There’s no question about it— there’s a lack of available truck parking nationwide and it’s a daily headache for drivers and trucking companies. And it’s a big challenge as well.
According to a 2021 survey conducted by the Federal Highway Administration (FHWA), the American Trucking Associations (ATA), and the Owner-Operator Independent Drivers Association (OOIDA), there is just one parking spot for every 11 drivers. Do the math and what that tells you is that on any given day, about 90% of drivers might not have a place to park.
Our own data illustrates the daily challenge as well. In a 2023 report based on information supplied by Trucker Path mobile app users, truckers found “no parking available” as often as 36% of the time in various parts of the country.
Regardless of how you measure parking availability and considering the number of trucks on the road on any given day, it’s probably not possible to add enough parking spaces to solve the problem, or even to put more spaces in the right places. It’s particularly challenging around metropolitan areas where higher demand for goods delivered by truck is at odds with regulatory roadblocks and pressure against the construction of additional truck parking.
For most drivers, in fact, the biggest challenge is finding available spaces where and when they are needed. An ATA study put the time it takes to look for parking even higher at an average of 56 minutes every day.
For any real solution to take hold, it’s time to start thinking about solving this problem on a large, nationwide scale. Truck parking must be more than just available; it has to be discoverable.
The industry actually started addressing that issue in 2019. After identifying the need for more consistency in disseminating truck parking availability information to drivers, the American Transportation Research Institute (ATRI) Research Advisory Committee set “Standardizing Truck Parking Information Systems” as a top priority. Their goal was to identify how drivers receive truck parking availability information and their preferences for how that information is disseminated.
Public and private entities have worked to help drivers identify parking spots by deploying technologies that monitor availability and provide information. Those solutions, however, are at best building blocks. What is needed to truly provide an effective approach is a technology strategy that eliminates silos of information.
One of the most viable possibilities is to take advantage of an open API infrastructure that makes it possible for all the sources of truck parking information to be consumed into in a single, central repository. A good example are the highly popular travel sites that allow access to flight, and hotel and rental car information from hundreds of sources in one place.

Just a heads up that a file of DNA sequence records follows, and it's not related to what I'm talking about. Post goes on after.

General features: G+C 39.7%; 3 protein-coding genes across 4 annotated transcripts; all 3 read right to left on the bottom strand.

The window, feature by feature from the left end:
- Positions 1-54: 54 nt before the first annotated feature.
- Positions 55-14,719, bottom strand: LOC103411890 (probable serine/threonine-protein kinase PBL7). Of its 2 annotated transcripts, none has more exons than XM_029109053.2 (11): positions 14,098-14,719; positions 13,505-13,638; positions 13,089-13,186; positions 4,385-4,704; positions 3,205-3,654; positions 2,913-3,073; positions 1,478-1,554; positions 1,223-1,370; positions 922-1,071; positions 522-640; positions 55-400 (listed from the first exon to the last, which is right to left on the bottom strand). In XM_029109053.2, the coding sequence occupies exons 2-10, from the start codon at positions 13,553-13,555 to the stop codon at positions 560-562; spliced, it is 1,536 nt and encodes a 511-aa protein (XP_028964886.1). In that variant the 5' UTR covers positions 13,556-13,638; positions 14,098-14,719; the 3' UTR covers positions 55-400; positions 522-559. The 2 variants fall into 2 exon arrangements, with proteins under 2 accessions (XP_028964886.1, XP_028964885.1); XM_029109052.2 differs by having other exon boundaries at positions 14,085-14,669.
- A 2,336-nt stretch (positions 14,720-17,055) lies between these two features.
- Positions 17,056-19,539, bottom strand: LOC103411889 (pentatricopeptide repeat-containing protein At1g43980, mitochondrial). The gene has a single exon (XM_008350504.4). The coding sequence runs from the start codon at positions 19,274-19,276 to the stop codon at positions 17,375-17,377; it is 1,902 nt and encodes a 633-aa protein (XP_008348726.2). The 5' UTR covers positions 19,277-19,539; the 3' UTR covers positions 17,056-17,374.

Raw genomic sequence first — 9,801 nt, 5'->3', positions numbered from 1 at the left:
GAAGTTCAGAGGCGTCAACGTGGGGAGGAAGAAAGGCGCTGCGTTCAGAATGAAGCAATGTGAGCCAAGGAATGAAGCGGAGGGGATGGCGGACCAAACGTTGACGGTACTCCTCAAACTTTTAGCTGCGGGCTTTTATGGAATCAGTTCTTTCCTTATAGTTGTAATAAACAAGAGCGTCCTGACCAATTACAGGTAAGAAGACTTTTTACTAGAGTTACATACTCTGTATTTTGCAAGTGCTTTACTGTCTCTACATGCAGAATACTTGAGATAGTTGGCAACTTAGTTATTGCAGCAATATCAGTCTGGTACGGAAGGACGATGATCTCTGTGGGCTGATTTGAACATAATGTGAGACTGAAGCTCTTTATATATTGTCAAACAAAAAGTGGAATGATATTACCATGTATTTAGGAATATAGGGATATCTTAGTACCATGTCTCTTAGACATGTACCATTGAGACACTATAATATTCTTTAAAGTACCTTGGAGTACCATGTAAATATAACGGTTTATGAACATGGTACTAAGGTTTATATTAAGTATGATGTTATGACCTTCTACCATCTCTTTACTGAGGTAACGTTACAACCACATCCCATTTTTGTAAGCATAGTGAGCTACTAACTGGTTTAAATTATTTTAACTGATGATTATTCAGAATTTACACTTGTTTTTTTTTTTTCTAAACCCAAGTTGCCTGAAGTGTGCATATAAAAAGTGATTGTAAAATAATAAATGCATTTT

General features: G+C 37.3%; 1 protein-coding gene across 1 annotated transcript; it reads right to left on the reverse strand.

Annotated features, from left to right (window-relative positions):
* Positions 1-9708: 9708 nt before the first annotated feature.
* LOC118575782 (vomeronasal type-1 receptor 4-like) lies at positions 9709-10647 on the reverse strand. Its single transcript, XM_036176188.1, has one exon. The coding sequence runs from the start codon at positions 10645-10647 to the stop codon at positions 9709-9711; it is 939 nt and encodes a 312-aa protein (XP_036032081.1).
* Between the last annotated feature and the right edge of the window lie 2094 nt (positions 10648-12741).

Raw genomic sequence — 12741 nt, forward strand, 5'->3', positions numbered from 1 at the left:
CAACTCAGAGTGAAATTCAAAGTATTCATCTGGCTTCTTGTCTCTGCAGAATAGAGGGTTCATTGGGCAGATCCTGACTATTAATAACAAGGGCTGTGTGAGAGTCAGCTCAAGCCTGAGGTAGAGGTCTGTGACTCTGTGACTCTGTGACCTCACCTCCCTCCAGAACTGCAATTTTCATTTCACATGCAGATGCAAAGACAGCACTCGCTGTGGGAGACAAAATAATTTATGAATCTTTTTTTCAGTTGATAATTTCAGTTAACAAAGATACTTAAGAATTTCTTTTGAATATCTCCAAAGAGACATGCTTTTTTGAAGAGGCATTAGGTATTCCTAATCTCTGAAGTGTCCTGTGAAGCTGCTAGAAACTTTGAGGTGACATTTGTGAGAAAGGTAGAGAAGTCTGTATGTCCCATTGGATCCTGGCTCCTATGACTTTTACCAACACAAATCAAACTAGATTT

Searching for Parking
The key advantage for drivers is obvious—easier, faster, more accurate and current access to information on available parking. It is also widely known that the lack of available truck parking creates safety issues for drivers who have to park in undesignated spaces or on highway shoulders or ramps.
Drivers could realize measurable value in other ways as well.
Annually, according to the FHWA, ATA, and OOIDA study, the time spent looking for parking adds up to 12% in lost earnings, and those losses are compounded when drivers stop earlier to ensure they have a place to park before running out of Hours-of-Service (HOS) time.
For trucking companies, according to ATA, lost time spent searching for parking drives up lost revenue to the tune of $5,500 per driver each year. And with the industry needing an estimated 78,000 drivers (as of 2022), that also creates the need for even more operators, raising recruiting and retention costs as well.
For parking locations and providers of apps that offer access to parking information, there would be increased exposure to a wider audience of drivers, not just customers who use their proprietary platforms. Through innovative offerings, they could also become more competitive, using the technology to draw in drivers to their facilities where a range of other services are also available.
The lack of available truck parking has been a top-five issue in the annual ATRI Critical Issues in the Trucking Industry survey since 2015. In 2022, it was ranked third overall and for the third year in a row was the top concern for drivers, above compensation. In 2023, ATRI included expanding truck parking in its list of top research priorities.
Truck parking concerns are getting increased attention at federal and state levels, including grants to expand capacity in publicly available areas and at freight-centric locations. Strategies also focus on encouraging governments to remove regulatory barriers limiting the construction and expansion of truck parking facilities.
While that activity and private efforts to create more parking as well are important and necessary, the answer is not just about more spaces; it’s about finding them.
Can the truck parking problem truly be solved? With the visibility offered by a widely accessible, truck parking availability information clearinghouse, it can be.